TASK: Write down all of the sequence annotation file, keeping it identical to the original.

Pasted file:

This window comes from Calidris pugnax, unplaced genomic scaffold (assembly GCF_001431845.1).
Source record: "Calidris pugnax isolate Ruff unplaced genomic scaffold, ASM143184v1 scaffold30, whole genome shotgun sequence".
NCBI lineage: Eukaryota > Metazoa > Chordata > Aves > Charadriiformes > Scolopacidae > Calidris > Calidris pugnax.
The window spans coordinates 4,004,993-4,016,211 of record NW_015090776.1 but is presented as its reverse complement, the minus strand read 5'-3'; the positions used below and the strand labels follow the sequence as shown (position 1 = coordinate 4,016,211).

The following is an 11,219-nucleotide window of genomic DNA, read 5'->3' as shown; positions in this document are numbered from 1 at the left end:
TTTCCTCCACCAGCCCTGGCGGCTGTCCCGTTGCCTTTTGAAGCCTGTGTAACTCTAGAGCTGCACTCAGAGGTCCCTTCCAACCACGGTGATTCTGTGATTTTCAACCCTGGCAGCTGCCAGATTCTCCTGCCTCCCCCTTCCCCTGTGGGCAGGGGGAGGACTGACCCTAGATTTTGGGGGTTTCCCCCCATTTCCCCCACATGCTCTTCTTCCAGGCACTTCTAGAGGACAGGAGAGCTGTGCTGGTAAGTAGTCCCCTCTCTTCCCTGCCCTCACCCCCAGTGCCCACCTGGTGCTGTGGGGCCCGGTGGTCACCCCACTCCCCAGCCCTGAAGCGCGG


This window comes from Calidris pugnax, unplaced genomic scaffold (assembly GCF_001431845.1).
Source record: "Calidris pugnax isolate Ruff unplaced genomic scaffold, ASM143184v1 scaffold30, whole genome shotgun sequence".
NCBI lineage: Eukaryota > Metazoa > Chordata > Aves > Charadriiformes > Scolopacidae > Calidris > Calidris pugnax.
The window spans coordinates 4,004,993-4,016,211 of record NW_015090776.1 but is presented as its reverse complement, the minus strand read 5'-3'; the positions used below and the strand labels follow the sequence as shown (position 1 = coordinate 4,016,211).

The following is an 11,219-nucleotide window of genomic DNA, read 5'->3' as shown; positions in this document are numbered from 1 at the left end:
TTTCCTCCACCAGCCCTGGCGGCTGTCCCGTTGCCTTTTGAAGCCTGTGTAACTCTAGAGCTGCACTCAGAGGTCCCTTCCAACCACGGTGATTCTGTGATTTTCAACCCTGGCAGCTGCCAGATTCTCCTGCCTCCCCCTTCCCCTGTGGGCAGGGGGAGGACTGACCCTAGATTTTGGGGGTTTCCCCCCATTTCCCCCACATGCTCTTCTTCCAGGCACTTCTAGAGGACAGGAGAGCTGTGCTGGTAAGTAGTCCCCTCTCTTCCCTGCCCTCACCCCCAGTGCCCACCTGGTGCTGTGGGGCCCGGTGGTCACCCCACTCCCCAGCCCTGAAGCGCGG